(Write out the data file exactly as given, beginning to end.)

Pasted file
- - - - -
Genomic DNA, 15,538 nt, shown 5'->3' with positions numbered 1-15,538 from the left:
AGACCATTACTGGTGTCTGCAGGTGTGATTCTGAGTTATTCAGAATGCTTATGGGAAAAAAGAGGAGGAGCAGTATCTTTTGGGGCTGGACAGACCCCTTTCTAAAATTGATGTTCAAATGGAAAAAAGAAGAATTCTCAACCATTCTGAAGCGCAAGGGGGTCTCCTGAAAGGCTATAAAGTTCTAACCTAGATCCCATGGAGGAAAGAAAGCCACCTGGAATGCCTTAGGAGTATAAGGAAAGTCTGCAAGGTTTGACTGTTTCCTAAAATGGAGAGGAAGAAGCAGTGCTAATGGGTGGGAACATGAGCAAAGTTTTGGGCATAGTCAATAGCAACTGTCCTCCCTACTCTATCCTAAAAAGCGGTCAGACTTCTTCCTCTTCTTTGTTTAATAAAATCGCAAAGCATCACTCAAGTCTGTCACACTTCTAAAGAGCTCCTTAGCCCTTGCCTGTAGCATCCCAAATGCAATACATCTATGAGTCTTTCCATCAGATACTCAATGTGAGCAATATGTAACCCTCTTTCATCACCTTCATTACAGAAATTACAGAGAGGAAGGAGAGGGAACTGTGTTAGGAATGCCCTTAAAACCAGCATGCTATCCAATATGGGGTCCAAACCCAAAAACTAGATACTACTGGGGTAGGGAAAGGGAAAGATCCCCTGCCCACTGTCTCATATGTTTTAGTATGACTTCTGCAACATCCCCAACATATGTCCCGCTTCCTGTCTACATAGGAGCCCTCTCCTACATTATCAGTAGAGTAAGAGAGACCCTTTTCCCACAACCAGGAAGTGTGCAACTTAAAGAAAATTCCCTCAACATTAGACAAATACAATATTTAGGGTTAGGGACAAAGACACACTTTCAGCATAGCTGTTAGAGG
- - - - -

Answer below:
Genomic DNA, 15,538 nt, shown 5'->3' with positions numbered 1-15,538 from the left:
AGACCATTACTGGTGTCTGCAGGTGTGATTCTGAGTTATTCAGAATGCTTATGGGAAAAAAGAGGAGGAGCAGTATCTTTTGGGGCTGGACAGACCCCTTTCTAAAATTGATGTTCAAATGGAAAAAAGAAGAATTCTCAACCATTCTGAAGCGCAAGGGGGTCTCCTGAAAGGCTATAAAGTTCTAACCTAGATCCCATGGAGGAAAGAAAGCCACCTGGAATGCCTTAGGAGTATAAGGAAAGTCTGCAAGGTTTGACTGTTTCCTAAAATGGAGAGGAAGAAGCAGTGCTAATGGGTGGGAACATGAGCAAAGTTTTGGGCATAGTCAATAGCAACTGTCCTCCCTACTCTATCCTAAAAAGCGGTCAGACTTCTTCCTCTTCTTTGTTTAATAAAATCGCAAAGCATCACTCAAGTCTGTCACACTTCTAAAGAGCTCCTTAGCCCTTGCCTGTAGCATCCCAAATGCAATACATCTATGAGTCTTTCCATCAGATACTCAATGTGAGCAATATGTAACCCTCTTTCATCACCTTCATTACAGAAATTACAGAGAGGAAGGAGAGGGAACTGTGTTAGGAATGCCCTTAAAACCAGCATGCTATCCAATATGGGGTCCAAACCCAAAAACTAGATACTACTGGGGTAGGGAAAGGGAAAGATCCCCTGCCCACTGTCTCATATGTTTTAGTATGACTTCTGCAACATCCCCAACATATGTCCCGCTTCCTGTCTACATAGGAGCCCTCTCCTACATTATCAGTAGAGTAAGAGAGACCCTTTTCCCACAACCAGGAAGTGTGCAACTTAAAGAAAATTCCCTCAACATTAGACAAATACAATATTTAGGGTTAGGGACAAAGACACACTTTCAGCATAGCTGTTAGAGG